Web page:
This is my favorite incarnation of the Eagles, with Randy Meisner on bass, Joe and Don on guitar along with Don and Glenn. No matter how many times I hear it, this song still makes the hair on my neck stand up.

So, two big huge figures from my life and I get to talk with both of them that day. Not bad. The Warren Zevon book is quite tasty, too.

So Long Harvey 1927-2008

I couldn't tell you what this guy has been up to in the last ten years, maybe nothing, but his stuff was so funny for so long. There were two guys that literally make me pee my pants when I was a kid. One was Red Skelton and the other was Harvey Korman. When the cast would lose it while trying to maintain their composure, you couldn't help being drawn in. He could say something unfunny and make it funny just by the way he would say it. While he spent all those years with Carol Burnett, his one movie triumph "Blazing Saddles" would cement his reputation. Damn funny.

When my mom was older she started to describe a time in her life when all those people she admired started dying off and how that made her feel. I think I 'm at that point in my life and have been for a few years now. All those people who touched my life somehow as a kid are departing.

Friday, May 30, 2008

A Michael Bolton video?

I remember playing this song on the radio.. a lot. His real name is Michael Bolotin and he was also in a band called "Blackjack" before he got completely creepy in the mid 80s. He made a ton of dough, though.

Here's the promo on's very funny. "Foreigner was the biggest name in rock music in 1977 and in 1979, the hottest name in rock and roll will be...Blackjack"!! Also in the band, Bruce Kulick, who went on to play with Kiss. One of the songs featured on the promo video is the one of their only songs that got air play, it's called "Love Me Tonight".

Proof positive, kids, that Michael Bolton was indeed, at one time, a rocker. Shocking!
I have their album and thought it was pretty good.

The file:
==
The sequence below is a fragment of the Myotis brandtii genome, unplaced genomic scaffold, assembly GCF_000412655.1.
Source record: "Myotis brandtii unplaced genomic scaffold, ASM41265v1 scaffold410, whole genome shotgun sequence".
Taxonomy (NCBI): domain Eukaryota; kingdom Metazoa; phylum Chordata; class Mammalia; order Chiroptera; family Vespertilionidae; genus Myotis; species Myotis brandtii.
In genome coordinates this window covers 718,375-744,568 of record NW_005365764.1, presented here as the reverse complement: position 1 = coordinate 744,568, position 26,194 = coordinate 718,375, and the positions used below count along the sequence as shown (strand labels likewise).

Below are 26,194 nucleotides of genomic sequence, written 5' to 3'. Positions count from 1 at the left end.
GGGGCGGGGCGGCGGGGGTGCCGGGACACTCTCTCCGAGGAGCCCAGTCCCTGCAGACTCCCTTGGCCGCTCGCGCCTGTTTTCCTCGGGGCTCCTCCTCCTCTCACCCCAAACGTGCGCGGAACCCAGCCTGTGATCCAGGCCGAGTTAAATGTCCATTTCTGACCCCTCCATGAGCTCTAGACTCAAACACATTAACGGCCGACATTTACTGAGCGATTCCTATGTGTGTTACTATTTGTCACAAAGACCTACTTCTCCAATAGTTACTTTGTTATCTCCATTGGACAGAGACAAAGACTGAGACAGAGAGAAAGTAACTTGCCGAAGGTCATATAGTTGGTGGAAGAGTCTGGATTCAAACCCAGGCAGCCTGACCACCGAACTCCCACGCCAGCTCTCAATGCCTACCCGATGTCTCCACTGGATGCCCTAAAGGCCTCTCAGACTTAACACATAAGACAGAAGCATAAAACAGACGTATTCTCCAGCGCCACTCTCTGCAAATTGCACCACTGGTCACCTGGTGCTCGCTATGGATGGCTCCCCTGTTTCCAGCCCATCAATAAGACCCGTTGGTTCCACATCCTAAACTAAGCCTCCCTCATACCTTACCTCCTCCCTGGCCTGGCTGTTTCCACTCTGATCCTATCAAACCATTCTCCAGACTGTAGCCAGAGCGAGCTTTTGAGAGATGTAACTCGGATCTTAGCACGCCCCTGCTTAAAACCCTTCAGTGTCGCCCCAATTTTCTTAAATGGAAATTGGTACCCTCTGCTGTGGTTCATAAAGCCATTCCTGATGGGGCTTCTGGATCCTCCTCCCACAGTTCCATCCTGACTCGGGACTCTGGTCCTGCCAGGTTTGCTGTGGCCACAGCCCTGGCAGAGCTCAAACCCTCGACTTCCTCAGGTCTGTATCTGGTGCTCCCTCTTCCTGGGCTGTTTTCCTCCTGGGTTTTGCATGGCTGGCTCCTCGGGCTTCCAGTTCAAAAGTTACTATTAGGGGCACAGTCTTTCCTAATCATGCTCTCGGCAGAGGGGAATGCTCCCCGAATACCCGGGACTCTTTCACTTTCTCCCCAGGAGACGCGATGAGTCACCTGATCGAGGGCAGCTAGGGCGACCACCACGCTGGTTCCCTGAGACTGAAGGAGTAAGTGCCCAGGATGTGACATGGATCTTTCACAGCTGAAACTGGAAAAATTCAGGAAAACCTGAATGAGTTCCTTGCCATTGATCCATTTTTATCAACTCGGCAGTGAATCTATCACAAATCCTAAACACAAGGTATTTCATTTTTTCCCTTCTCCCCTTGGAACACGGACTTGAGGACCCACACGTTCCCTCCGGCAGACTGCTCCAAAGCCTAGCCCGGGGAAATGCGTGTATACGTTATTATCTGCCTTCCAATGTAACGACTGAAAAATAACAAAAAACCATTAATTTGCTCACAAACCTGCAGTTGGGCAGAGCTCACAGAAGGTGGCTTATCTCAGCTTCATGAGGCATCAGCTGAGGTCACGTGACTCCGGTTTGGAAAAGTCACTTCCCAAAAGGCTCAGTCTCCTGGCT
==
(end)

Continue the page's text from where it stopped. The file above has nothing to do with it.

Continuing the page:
Thursday, May 29, 2008

What's This About?

Damn It Anyway

I really wanted to hate this record. In fact, I boycotted this release for a long time. I got it for Christmas and I didn't listen to it until last week. Why? I just got tired of pissy Don Henley selling the band out to Wal Mart and his treatment of Don Felder (great book) and basically being a pompous asshole. A friend of mine who works at the Fox theatre said that of all the people that had ever played there, by far, the biggest jerk was Don Henley. You want radio to pay your royalties? Without the radio playing "Take It Easy", I would have never rushed out and bought your first album. I have always thought Glenn Frey was a smarmy, arrogant prick.
But, damn they made GREAT music together, along with the rest of the guys and I can say that The Eagles are one of the top three American bands of all time. This is an excellent piece of music. Very well played and sang and damn it, certainly better than "The Long Run" already. My only complaint is with the fact that it's a double album but, jeez, I don't know what songs you can leave off. I will say that Glenn and Don have rarely sounded better; the harmonies are outstanding and the playing on this record is Eagle quality. Tim and especially Joe sound together and playing well. I am sure there's a lot of filler on here, but I can't quite name them, yet. I really wanted to hate this, did I say that already? I will report back with my faves.

Say It Isn't So

I got a call from a very good friend of mine on Tuesday. This is a guy I used to work for, a saint, a true gentlemen, a great program director and one of my closest radio buds. He called me at a time that I was just slammed with a thousand things to do and I told him I would call him back later in the day...which I never got around to, so I felt bad. "Make sure you call me", he said in that original conversation.